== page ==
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European Oxtrail – an overview by Max Direktor

(www.oxenwg.net)

 

Today we can hardly imagine that between 1350 and 1750 some 200.000 oxen were drifted every year from Hungary and Transylvania to Central Europe to feed the bourgeois of emergent towns. One author has described the drifts as the “Wildwest of Europe”.

 

 Ox trade – a widely spread phenomenon

 

Ox trading not only existed in Hungary. Towns from Northern Germany imported oxen from Denmark, towns from middle and East Germany covered their needs with oxen from Poland. Nevertheless, the most significant provider of beef during the late Middle Ages and early Modern Period was Hungary. Hungarian oxen were consumed in Austria and Moravia and in Upper Italy – especially Venice. Yet, half of the Hungarian oxen were drifted to South Germany. Imperial cities like Nuremberg and Augsburg, at that time some of the leading cities in Europe, seem to be the most important customers. However, Hungarian oxen were also found in Frankfort, Mainz and Strasbourg.

 

Why trading oxen?

 

To reach their destination, oxen had to be drifted more than 1.000km – a huge effort that is not entirely explained by the high quality of Hungarian oxen’s meat. The main destinations of the drifts were cities. In the High Middle Ages cities began to emancipate from the tight grasp of their rulers acquiring more and more autonomy. Trading also increased their power and wealth. The bourgeois of these towns loved luxury and eating meat. The large amount of meat consumption had lead regional small-scale structured agriculture to fail, since it had to ensure self-catering. Furthermore, population grew fast in the 15th century. Therefore, agricultural land was used for the supply of basic foods such as grain. This explains the reason why people looked for other sources of meat - and discovered a source of supply from Hungary and elsewhere.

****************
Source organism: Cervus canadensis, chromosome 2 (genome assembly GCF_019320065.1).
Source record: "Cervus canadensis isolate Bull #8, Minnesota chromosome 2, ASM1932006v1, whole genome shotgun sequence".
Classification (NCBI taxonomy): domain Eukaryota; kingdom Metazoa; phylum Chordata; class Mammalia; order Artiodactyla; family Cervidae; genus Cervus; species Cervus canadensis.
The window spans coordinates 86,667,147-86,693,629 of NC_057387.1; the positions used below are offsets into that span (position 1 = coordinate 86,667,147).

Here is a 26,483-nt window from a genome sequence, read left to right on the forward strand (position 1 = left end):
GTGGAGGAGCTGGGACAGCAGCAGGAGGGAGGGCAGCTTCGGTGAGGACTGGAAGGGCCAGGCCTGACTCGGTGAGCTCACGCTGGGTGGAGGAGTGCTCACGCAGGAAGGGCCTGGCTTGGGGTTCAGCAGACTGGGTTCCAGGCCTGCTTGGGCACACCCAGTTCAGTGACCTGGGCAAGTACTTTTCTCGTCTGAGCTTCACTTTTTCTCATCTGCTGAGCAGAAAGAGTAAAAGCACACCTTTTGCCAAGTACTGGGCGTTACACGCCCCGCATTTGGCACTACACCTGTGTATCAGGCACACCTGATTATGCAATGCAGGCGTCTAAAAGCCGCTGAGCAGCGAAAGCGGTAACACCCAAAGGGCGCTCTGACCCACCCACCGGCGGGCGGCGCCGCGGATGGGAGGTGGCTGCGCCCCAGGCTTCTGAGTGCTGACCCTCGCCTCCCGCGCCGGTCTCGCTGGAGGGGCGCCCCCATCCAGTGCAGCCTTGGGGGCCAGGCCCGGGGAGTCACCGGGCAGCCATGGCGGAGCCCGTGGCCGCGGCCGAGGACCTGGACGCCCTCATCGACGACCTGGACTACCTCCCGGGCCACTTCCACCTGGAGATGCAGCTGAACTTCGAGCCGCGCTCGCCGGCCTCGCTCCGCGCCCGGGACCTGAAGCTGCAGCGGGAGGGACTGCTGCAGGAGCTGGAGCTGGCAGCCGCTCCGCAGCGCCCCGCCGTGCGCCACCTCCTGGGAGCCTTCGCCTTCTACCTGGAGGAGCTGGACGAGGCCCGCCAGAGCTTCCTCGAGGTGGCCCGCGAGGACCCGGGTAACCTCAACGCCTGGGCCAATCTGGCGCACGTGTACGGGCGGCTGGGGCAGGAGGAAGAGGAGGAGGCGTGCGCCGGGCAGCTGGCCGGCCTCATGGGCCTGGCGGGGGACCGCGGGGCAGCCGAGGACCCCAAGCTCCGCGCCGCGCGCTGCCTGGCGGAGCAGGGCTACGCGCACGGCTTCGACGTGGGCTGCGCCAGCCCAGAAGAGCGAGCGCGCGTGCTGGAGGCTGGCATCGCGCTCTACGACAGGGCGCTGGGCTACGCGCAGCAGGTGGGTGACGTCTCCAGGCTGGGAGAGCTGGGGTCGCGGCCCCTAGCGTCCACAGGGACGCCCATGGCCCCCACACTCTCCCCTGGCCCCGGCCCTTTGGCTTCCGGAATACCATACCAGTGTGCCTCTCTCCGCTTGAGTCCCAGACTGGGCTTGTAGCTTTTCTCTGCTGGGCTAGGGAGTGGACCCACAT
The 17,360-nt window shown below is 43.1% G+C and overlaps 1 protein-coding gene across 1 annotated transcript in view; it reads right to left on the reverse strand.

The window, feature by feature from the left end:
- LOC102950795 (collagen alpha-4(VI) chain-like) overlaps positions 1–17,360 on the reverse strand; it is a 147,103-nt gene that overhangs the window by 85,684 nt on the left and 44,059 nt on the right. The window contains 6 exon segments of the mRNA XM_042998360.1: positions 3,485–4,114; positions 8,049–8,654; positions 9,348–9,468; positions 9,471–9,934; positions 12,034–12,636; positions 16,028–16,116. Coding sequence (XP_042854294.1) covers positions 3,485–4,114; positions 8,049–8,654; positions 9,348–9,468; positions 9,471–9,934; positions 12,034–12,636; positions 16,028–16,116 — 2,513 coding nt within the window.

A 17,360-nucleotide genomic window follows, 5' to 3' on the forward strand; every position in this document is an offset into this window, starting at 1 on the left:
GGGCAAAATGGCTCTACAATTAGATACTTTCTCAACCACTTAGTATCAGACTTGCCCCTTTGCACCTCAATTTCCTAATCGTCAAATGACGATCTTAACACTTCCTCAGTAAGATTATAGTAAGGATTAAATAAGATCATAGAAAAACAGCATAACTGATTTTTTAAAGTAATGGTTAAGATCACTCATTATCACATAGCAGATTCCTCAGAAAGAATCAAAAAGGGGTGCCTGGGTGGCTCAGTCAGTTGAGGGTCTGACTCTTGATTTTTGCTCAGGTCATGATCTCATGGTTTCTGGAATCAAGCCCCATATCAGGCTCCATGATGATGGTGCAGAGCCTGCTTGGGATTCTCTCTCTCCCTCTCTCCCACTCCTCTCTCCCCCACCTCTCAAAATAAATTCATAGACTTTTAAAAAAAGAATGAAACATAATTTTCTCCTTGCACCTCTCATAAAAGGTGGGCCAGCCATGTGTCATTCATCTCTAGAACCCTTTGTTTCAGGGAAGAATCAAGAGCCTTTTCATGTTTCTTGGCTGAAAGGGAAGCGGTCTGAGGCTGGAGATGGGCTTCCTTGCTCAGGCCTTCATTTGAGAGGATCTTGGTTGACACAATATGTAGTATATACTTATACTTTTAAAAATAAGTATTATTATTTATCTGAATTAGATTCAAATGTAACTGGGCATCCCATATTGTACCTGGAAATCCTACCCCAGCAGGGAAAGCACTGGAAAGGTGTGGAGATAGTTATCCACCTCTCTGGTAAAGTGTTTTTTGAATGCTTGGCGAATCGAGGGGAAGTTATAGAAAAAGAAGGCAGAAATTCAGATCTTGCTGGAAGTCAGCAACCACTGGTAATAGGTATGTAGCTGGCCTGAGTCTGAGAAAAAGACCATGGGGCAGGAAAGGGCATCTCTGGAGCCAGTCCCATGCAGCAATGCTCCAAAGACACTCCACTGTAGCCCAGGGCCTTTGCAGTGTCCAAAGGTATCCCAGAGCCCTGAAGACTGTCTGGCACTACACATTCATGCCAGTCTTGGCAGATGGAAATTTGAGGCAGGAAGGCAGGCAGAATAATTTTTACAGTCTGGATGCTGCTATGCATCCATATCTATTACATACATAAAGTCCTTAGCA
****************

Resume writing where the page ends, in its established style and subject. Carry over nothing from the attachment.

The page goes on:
The long way to the West

 

The main terminal for oxen from Hungary was the “Ochsengries” (market for oxen) in Vienna. Butchers mainly sent buying agents directly to Vienna or to other markets in the Austrian-Hungarian borderland to purchase oxen. Herds of oxen varied in their size. Research found sizes between 60 and 200 oxen per herd. Researchers think that a herd was led by a so called “captain of oxen” and was accompanied by several cattlemen. Often, herds began their journey in summer and travelled between 15km and 25km every day. Their path followed the grassy and watery river plains, where watering and feeding was provided. However, after the long and exhausting journey, the emaciated cattle had to be re-fattened in fields.

 

For example Augsburg

 

Ox trading of the free imperial city Augsburg is particularly well researched. Christina Dalhede, a Swedish researcher, has reconstructed the ox trading especially in the second half of the 16th century through comprehensive research of the great amount of source materials. She concludes that during this period 6.000 to 8.000 oxen were drifted from Hungary to Augsburg. She describes two main routes:  A southern route from the Austrian border to Landshut and the Dachauer Land, and a northern route through Neustadt and Geisenfeld to the Schrobenhausener Land. The finding of these routes initiated the revival of the ancient track of trade and culture from Hungary to Bavaria.